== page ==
Posts tagged ‘Flowing Data’

Solar False Advertising

I saw this at Flowing Data -- this is apparently a chart prepared by some sustainability group at MIT to map solar potential of different sites in Cambridge, MA

Look at all the sites marked "excellent".  I have news for the brilliant folks at MIT.  Even the best, flattest roof facing south in Cambridge, MA still rates a "sucks" for solar potential. (source)

Even with massive state and Federal subsidies, those of us who live in the bright red areas find that roof-top solar PV is still an - at best - marginal investment with very long payback times.  We all hope to change this in the future, but there is no way a city like Cambridge with approximately half the solar insolation we get in AZ is going to have "excellent" roof top solar PV sites.

State Stereotypes

This is pretty awesome.  Using Google's auto-suggest which is based on their most frequent searches, Renee DiResta created a rollover map of state stereotypes.  Here is Arizona's, the rest are here.  Via Flowing Data

Reservoir of Meyers

I thought this map in the National Geographic was cool- it shows the most popular surname in different areas of the country.  I am not sure what geographic divisions they use (why does Texas have so little granularity?).  But it does turn out there are a couple of "Meyer" labels on the chart, which kind of surprised me  -- though they did spell it the right damn way - no "s" on the end, no Mayer, no Myer or other such nonsense ;=)

The "Meyer" in the middle of Iowa is pretty much where my dad's family settled when they came over from Northern Germany.  Though I am confused as to why they show it color-coded as English origin -- I am pretty sure this area is German  (the Meyer over around northern Nebraska and in Wisconsin is coded German).

HT:  Flowing Data

Stock Market Returns

This chart in the NY Times is pretty interesting, though I could quibble about the color coding.  You have to stare at it a minute to get it - each cell represents a combination of stock purchase and sales dates, with the color representing the average market inflation-adjusted return for that buy and hold period (click to enlarge, or click through to the source link where it is explained in more depth).

Whenever one uses red and green for coloring a chart, the reader is going to assume red is bad and green is good.  In this case, the light red represents returns from 0 to 3% above inflation.  Is that bad?  Maybe.  I would say inflation plus 3% is probably lower than people's expectation of stock market returns, but I think a lot of folks would equate red with capital erosion, which is not the case if returns are out-pacing inflation.

This is sort of a good-news-bad-news story.  The good news is that there is no 25-year period where returns fall below inflation.  The bad news is that the median return of inflation plus 4% is probably less than most folks are planning for -- including a lot of state pension funds that are still counting on returns like 8% for their entire portfolio (something like inflation + 5-6%), which is a blend of stocks and bonds, implying they are hoping for an equity return north of that.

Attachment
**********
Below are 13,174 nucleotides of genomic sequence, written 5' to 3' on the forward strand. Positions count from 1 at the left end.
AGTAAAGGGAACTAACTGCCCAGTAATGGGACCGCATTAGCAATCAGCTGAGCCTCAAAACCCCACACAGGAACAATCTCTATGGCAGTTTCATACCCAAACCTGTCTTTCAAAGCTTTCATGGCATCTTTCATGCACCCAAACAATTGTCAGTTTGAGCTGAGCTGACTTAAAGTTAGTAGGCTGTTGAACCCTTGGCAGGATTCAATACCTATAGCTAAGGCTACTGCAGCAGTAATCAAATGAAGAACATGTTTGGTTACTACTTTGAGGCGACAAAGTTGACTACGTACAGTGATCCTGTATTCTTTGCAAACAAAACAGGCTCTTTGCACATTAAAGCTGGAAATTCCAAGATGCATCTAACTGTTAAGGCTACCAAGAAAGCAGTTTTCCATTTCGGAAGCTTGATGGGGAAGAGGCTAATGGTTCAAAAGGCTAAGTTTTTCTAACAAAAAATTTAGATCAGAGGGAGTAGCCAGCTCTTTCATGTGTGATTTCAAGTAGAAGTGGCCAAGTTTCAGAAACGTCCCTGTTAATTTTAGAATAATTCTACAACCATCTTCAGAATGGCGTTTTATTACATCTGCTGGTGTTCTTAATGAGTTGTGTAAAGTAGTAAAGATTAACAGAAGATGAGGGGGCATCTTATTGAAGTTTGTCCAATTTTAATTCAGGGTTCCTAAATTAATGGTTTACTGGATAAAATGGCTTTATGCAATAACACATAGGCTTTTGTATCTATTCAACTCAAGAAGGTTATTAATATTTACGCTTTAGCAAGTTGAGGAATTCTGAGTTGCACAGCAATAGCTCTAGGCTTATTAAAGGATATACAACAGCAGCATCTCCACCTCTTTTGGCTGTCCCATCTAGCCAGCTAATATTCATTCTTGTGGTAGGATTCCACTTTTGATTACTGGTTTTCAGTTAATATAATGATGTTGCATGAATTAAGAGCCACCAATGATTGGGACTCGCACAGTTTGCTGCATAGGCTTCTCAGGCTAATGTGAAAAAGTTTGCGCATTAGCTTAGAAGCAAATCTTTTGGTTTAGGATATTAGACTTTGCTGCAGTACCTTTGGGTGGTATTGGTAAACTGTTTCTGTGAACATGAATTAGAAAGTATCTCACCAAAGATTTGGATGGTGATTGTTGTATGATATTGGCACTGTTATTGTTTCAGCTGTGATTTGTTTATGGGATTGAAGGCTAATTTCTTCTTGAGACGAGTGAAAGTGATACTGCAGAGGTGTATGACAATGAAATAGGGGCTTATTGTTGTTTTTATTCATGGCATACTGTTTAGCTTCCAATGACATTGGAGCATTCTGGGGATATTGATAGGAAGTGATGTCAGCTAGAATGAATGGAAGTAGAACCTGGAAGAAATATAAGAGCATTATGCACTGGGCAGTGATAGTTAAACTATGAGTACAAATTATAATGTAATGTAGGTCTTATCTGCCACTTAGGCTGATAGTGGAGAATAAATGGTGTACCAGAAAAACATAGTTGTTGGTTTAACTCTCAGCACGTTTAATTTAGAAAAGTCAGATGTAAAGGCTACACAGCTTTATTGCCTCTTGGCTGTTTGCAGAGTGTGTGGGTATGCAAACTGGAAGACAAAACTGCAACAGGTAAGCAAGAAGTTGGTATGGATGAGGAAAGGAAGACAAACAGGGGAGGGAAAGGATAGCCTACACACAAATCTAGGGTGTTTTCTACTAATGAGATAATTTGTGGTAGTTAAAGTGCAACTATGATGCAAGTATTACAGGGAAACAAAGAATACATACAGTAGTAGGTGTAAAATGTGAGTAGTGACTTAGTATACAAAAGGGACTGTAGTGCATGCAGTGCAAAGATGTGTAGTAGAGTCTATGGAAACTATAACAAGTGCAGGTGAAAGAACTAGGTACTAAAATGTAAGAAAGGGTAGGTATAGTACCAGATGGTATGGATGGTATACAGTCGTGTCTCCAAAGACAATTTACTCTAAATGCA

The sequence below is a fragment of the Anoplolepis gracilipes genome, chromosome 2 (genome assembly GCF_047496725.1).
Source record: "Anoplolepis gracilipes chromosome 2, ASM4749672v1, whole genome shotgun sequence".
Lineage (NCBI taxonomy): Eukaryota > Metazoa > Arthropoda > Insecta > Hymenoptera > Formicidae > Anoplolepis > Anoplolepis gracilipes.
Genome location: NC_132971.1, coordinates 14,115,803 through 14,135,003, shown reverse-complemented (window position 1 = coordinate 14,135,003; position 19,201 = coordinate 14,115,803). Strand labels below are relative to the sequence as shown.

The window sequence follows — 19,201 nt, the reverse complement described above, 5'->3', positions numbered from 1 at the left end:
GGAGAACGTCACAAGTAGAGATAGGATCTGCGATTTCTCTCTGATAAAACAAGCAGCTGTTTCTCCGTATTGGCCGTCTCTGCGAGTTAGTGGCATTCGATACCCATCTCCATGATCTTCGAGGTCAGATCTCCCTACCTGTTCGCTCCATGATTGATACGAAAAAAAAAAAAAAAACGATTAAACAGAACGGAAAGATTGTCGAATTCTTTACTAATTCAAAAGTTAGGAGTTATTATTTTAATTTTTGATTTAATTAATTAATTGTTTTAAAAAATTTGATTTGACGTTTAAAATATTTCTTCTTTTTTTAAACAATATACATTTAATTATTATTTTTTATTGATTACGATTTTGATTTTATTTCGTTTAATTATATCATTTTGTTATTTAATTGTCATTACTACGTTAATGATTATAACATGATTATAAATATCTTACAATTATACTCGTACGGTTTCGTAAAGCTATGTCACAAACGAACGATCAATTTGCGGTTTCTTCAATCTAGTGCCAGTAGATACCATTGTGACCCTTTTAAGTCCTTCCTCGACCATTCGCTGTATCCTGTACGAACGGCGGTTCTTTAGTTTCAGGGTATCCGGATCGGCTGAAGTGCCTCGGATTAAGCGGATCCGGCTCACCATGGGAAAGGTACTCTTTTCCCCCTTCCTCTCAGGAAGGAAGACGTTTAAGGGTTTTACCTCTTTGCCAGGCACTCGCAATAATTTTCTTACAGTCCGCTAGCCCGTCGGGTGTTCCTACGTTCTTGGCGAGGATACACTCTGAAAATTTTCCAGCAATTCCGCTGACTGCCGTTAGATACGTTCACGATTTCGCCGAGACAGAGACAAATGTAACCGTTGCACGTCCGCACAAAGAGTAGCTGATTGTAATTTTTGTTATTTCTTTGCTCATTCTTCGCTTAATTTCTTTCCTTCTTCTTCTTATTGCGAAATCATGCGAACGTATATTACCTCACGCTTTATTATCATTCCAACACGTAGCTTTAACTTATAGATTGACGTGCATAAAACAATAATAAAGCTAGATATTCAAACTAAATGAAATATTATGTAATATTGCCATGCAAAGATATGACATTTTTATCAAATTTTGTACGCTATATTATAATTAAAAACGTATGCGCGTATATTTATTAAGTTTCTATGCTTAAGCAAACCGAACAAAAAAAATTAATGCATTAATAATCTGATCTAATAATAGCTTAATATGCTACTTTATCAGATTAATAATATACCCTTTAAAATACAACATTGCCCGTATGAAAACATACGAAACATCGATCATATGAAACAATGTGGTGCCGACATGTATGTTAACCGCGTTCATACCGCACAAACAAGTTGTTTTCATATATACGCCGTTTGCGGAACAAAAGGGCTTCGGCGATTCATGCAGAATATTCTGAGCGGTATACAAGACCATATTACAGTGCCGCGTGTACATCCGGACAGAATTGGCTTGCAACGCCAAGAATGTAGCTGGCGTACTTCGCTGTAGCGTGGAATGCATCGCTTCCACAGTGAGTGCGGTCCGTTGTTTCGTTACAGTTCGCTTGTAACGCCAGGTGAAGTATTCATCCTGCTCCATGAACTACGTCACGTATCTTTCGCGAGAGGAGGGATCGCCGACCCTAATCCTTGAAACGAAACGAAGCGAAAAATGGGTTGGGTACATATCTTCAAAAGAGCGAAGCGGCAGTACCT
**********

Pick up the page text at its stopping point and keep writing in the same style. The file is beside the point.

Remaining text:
HT:  Flowing Data

Changing Flow of the Mississippi River

I thought this was an incredibly cool image, showing the changing path of the Mississippi River (in this case where it meets the Ohio).  (via Flowing Data)

When I was a kid, I was fascinated by water flow and erosion.  I remember spending a whole day on a woodside hill watching the evolution of an ad hoc stream of water, playing around with damming it in some places, creating new channels, etc.  When I went to the beach, I never built castles but attempted to build walls and channels to shape the way the tide flowed.  Since I am free associating, I also remember visiting a huge model of the Mississippi, I think near Vicksburg, that I thought at the time was the coolest thing on Earth.  Not even sure today if it still exists.

Stuff [Race][Gender] Like

This is pretty interesting -- OK Cupid did a phrase-frequency count in its online dating ads and were able to sort them by race and gender, and then identify those phrases that the particular race-gender combination used most uniquely.  Its kind of amazing just how much the analysis might fit your stereotyped guesses.  Among many others, horseback riding, baths, and Jodi Picoult for white women, with Tom Clancy, Harleys and Soundgarden for white men.  Check it out here.  (hat tip Flowing Data)

Some Geek Love

One of the geekier conversations I used to get drawn into (up there along with arguing about favorite Serenity episodes, lamenting the demise of Omni magazine, and coming to blows over D&D rules interpretations) was over the relative merits of various sorting algorithms.  Flowing Data has some links to some interesting visualization approaches to sorting algorithms.  This one is for quicksort (colors start out random on the left and must be sorted into Roy G Biv order).

In college I did a project on solving traveling-salesman-type problems with an algorithm called simulated annealing.  Many approaches to the traveling salesman problem pick a random path and then randomly switch pairs of routings on the path, and then stick with the alternative that gives the best score (in this case the shortest path).   Rinse, repeat a zillion times.  The problem is this approach can get stuck in, or converge on, a local optima that are not as good as the single grand optimum for the problem.

In simulated annealing, the algorithm is allowed to sometimes jump to a worse (ie longer) path, which lets it jump out of local minima.  The amount of the backwards jump that is allowed is slowly reduced over time as the algorithm runs.  It is called simulated annealing because this is very similar to the annealing process in metals, where temperature is decreased slowly to, initially, allow the metal molecules to jump to higher energy states so that the whole can settle into a more homogeneous structure.